AmateurHeadline NewsLatestNewsTop News of The Day

Yasmin Meredith Wins Battle with Confidence to Win Another Irish title

The ‘one round-at-a-time’ sound byte is often one that prompts boxing journalists to roll their eyes.

It’s the type of cliche usually reserved for football managers and the kind of boring interview not associated with the sweet science.

However, when Yasmin Meredith told she will approach the World Youth Championships by only focusing on the three minutes that immediately lay in front of her, she wasn’t deflecting or working hard to ensure she didn’t say anything controversial.

The Dublin prospect was speaking honestly and managed to create a very interesting narrative from the often frowned upon approach.

After winning her seventh Irish title at the recent National Youth Championships, Meredith reflected on an ‘absolute mess’ of a European Youth Championships in April.

A very honest Corinthians BC fighter admitted falling at the first hurdle affected her confidence to such a degree she doesn’t believe she would have retained her Irish title if she hadn’t got two good wins at a multi nations tournament.

The 18-year-old European Schools gold medal winner says it’s imperative that she doesn’t suffer a similar blow when she travels to Spain to represent Ireland in the Worlds – and to ensure that doesn’t happen the articulate and studious prospect knows she has to take things one round at a time.

“The Europeans was an absolute mess but you have to suck it up,” she tells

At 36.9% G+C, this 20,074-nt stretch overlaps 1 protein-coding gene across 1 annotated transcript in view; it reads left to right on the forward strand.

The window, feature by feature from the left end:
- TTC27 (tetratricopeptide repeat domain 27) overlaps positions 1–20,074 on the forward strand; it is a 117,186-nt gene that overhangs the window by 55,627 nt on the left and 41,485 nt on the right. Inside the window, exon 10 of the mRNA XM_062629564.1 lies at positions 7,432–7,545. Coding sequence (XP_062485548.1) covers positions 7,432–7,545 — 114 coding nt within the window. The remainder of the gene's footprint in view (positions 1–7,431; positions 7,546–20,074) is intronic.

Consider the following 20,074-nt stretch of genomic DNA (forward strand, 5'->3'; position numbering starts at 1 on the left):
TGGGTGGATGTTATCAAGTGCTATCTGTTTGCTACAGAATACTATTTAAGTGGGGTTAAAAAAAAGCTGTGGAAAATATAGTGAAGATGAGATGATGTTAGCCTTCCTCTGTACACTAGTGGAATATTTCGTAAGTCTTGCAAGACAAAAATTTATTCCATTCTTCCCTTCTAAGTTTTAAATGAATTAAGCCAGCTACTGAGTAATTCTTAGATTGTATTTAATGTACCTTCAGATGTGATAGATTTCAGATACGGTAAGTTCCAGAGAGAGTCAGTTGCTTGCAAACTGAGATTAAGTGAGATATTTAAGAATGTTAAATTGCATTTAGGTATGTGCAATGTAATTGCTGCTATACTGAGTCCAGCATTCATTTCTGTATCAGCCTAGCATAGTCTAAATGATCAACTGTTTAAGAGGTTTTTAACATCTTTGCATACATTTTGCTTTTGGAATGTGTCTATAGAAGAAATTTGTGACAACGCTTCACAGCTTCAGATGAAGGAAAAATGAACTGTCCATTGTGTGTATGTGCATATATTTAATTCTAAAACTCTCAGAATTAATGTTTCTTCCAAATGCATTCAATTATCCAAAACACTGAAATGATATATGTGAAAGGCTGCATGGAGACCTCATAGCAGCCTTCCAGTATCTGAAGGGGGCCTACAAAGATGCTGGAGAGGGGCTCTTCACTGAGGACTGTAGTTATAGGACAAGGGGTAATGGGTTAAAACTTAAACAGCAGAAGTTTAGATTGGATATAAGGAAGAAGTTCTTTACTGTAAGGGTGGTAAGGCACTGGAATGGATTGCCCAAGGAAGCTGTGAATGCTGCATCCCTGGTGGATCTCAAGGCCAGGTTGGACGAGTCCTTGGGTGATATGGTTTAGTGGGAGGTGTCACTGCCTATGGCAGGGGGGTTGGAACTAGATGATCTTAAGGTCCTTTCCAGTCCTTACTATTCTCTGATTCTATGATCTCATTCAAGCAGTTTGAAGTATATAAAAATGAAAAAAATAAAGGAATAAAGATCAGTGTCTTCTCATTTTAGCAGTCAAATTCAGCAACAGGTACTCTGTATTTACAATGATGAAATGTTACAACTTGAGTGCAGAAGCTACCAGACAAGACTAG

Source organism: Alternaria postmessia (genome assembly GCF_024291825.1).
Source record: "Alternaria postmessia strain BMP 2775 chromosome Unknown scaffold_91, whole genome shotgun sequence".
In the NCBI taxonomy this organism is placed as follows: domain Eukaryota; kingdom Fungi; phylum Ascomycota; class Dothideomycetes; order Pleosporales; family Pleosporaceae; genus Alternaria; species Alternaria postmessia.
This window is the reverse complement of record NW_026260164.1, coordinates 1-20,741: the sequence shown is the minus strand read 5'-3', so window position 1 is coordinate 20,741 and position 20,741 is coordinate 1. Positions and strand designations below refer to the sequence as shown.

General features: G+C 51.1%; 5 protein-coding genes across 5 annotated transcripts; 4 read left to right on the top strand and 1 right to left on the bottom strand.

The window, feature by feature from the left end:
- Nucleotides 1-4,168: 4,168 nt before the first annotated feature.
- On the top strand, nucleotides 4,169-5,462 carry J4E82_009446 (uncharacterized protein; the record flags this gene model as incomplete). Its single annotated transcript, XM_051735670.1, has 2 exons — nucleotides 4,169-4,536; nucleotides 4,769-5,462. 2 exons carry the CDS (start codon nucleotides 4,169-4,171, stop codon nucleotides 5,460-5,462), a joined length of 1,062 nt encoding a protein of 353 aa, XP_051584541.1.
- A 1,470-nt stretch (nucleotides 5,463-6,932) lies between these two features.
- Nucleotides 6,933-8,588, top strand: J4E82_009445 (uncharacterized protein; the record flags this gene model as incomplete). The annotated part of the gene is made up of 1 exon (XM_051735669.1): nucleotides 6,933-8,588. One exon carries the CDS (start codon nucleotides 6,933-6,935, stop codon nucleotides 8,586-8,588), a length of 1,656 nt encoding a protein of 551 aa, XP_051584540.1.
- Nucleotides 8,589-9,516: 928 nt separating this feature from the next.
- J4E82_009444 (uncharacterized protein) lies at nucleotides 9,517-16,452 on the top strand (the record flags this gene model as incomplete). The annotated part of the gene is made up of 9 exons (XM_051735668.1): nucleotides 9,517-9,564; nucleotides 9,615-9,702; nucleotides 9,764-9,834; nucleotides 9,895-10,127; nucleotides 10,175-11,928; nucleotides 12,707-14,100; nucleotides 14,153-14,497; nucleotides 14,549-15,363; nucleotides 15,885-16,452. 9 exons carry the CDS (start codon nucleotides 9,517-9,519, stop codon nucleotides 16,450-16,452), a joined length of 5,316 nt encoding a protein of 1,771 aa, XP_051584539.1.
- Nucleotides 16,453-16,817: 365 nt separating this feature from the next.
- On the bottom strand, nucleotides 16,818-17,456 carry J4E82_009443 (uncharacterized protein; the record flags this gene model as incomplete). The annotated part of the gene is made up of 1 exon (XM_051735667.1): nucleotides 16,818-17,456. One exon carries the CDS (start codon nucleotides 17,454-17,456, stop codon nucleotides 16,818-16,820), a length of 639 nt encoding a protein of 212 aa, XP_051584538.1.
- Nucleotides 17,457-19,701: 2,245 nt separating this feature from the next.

“I can’t put the blame on anyone else, everyone else did as much as for me they could. I think I put a lot of pressure on myself. I think I had very high expectations. I should have gone in there and enjoyed myself and just perform to my best and the result would be what the result was.

“I put a lot of pressure on myself and I was very very tired. I should have been able to pick that girl off she was much smaller than me. It was a tough thing to take but I did get over it and I went to the Golden Girls and picked up two very good wins. That was nerve-wracking to do but I got the win and I think it boosted me up.

“I wouldn’t have got in there if I hadn’t had those fights. I wouldn’t have had the confidence to get in and do three three-minute rounds if I hadn’t had those wins.”

Commenting on what she has to do to avoid a similar scenario when she returns to International action she adds: “Go out with a clear mind, forget about the medals they come as the fights go on. They are just a bonus, they really are.

“I’m not thinking about medals, I’m not thinking about who my next fight is, I’m not thinking about the quarters, the semi the finals. I am thinking about the one round I have first and then I’ll think about the second and third round because of what happened at the Europeans I think a big hit like that would be much worse.”

Meredith was speaking after defeating Robyn Kelly of Ballynacargy on a 3-2 split on Sunday – and the exciting final was another learning experience.

Going back to the cliche theme the Inner City Dub is learning winning a title is hard but maintaining championship status is all the more difficult.

Meredith noted improvements in a familiar foe who she says came prepared to fight.

“I’m not happy with the 3-2 split decision but you take what you are given and you work on what’s wrong,” she said.

“Robyn was a very tough opponent, she’s definitely built up to 60kgs. I boxed her in the quarter-finals at the last Under-18’s and it was a 4-1, so she is building each time. She is definitely doing her research. It was a very good fight and a very tough fight. She was hitting strong for 60, hopefully, I was giving it back to her.

“Compared to the last fight she was much fitter. She was definitely more on the front foot and putting more pressure on me. I feel like this time around she did catch me a lot more and had me a lot more on my toes compared to the last fight. She definitely knew that if she put me on the back foot and put me under pressure she could catch me out. I had to think a lot more and try and get her on the back foot as much as I could.”


Integral part of the Irish boxing community for over 13 years